We're definitely making some progress! However, we can see some fairly dense concatenation, utilizing what looks like the characters + and (), and whitespace. Utilizing Find / Replace recipes within CyberChef, we can substantially cut down on the noise the concatenation characters are causing, and smash all the characters back together, as illustrated in the following screenshot:
We're definitely almost there! Now, it just looks like we have a few more steps. As we can see, where HTTP(s) would normally be, it appears to be replaced with ah. We can create a simple find-and-replace REGEX rule to replace ah with http, as illustrated in the following screenshot:
Now that we have covered several different ways to de-obfuscate code semi-manually, let's take a look at some of the automated tools utilized by attackers, and some of their counterparts in incident response.
Invoke-Obfuscation is a powerful tool written by an ex-Mandiant red-team employee. It can take existing PowerShell scripts that have not been obfuscated in any way, and fully obfuscate them to evade endpoint detection and response (EDR) detection and make analysis more difficult for analysts. If you'd like to practice creating obfuscated scripts, the tool can be downloaded from https://github.com/danielbohannon/Invoke-Obfuscation. You can see the tool in action in the following screenshot:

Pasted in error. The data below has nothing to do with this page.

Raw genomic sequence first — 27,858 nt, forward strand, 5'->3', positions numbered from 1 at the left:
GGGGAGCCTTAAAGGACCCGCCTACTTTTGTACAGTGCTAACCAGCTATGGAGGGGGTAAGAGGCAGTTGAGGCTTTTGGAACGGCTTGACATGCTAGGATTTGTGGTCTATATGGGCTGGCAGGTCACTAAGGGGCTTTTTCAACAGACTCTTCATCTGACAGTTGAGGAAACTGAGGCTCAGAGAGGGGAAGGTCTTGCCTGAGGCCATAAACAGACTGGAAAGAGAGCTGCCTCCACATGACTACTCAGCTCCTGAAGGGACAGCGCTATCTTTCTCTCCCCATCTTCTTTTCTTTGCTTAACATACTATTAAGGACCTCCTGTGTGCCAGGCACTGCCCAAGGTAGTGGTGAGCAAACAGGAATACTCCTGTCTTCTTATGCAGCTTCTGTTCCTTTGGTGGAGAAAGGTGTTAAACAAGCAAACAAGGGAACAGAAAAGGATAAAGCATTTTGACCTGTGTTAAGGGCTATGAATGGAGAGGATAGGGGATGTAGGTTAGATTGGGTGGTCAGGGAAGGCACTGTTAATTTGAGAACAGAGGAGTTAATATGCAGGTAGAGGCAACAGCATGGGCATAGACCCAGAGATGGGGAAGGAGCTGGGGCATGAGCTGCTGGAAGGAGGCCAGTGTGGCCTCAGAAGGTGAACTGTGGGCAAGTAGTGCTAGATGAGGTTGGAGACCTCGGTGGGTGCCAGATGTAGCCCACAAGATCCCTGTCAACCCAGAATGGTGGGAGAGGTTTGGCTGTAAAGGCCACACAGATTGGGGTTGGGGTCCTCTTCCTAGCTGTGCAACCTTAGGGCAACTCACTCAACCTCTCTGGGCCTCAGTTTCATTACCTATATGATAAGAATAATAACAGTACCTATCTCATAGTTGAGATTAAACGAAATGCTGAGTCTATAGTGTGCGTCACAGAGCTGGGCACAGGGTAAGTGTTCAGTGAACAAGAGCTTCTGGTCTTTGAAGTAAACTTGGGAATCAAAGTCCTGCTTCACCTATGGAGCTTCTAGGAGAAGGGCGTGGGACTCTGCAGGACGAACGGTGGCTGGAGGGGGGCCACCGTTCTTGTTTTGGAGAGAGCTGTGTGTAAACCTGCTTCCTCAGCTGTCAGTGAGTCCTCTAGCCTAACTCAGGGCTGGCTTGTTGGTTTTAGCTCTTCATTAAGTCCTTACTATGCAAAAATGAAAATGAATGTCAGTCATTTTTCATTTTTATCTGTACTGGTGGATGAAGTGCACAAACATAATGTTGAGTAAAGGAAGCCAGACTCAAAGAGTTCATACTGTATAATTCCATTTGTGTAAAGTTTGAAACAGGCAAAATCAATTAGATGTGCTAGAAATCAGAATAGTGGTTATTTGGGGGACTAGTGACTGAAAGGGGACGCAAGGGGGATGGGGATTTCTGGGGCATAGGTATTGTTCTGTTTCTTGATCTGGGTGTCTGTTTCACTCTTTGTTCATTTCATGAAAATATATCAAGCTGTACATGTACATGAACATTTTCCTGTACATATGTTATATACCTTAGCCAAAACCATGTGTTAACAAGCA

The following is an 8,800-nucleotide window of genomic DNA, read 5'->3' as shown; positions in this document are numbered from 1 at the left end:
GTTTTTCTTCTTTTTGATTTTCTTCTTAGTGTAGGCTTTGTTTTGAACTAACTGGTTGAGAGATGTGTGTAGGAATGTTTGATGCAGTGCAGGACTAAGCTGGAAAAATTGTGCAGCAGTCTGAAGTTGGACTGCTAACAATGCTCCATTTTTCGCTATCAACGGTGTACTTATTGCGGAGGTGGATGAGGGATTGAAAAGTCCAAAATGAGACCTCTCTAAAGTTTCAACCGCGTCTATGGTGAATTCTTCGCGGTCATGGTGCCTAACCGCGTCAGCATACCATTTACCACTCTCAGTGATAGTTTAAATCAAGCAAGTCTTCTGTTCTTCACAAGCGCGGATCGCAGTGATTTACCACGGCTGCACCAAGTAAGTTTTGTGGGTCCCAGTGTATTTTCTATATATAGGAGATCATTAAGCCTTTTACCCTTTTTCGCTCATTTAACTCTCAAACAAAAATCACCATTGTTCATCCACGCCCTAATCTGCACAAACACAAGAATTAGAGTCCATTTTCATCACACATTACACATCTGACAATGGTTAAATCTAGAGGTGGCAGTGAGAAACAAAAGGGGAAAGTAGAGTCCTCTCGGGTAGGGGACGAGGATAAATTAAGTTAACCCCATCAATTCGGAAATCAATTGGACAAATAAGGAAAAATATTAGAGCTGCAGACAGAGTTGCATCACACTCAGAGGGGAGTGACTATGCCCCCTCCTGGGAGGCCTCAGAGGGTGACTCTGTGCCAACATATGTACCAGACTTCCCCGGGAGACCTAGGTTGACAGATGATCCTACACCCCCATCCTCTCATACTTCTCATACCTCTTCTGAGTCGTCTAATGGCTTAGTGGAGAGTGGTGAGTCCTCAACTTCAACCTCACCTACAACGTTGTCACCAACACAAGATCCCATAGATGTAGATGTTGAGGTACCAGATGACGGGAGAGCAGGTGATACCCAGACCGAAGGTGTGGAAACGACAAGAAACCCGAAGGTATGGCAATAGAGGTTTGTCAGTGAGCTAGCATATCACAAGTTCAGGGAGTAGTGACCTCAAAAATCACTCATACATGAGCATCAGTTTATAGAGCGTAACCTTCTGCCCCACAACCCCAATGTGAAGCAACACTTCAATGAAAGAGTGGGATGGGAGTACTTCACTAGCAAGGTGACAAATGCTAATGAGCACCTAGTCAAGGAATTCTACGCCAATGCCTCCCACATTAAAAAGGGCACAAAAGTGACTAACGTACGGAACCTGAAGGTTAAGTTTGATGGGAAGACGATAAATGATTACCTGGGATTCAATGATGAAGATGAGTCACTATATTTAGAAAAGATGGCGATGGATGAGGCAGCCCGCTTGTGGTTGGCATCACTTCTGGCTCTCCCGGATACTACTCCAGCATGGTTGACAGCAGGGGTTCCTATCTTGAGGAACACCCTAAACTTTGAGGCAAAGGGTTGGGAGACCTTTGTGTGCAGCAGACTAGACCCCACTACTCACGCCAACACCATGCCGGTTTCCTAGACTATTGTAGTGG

The blue-team counterpoint to Invoke-Obfuscation is PSDecode, which attempts to go through line by line to de-obfuscate and reverse compression or exclusive OR (XOR) methodologies used to hide or otherwise make difficult the analysis of malicious PowerShell scripts. PSDecode is shown in action in the following screenshot:
This tool should be considered essential to any malware analyst's toolbox, and may be downloaded from https://github.com/R3MRUM/PSDecode.
A sample output of the previous code snippet would be as shown in the preceding screenshot. This makes for much more obvious code! We can now see that the payload is creating a backdoor with CLSID persistence, and the payload is hosted on localhost on port 8080!
Utilizing CyberChef, any automated tools covered, and the Qakbot.txt and EMOTET_2.txt samples within the Technical requirements section, attempt to answer the following questions:
In this chapter, we covered basic methods of de-obfuscation utilized by threat actors in order to hide the malicious intents of their script(s). With this knowledge, it's now possible for us to recognize attempts to hide data and action on objectives from us.
We can utilize this knowledge to leverage the tools we learned about—PSDecode, VBSDebug, and CyberChef to collect indicators of compromise (IOCs) and better understand what a malicious script may be trying to do or stage on a system. As a result, we are better prepared to face the first stage of adversarial software head-on.
In the next chapter, we'll review how we can take the IOCs we collect as a result of this and weaponize them against the adversary to prevent breaches in the first place!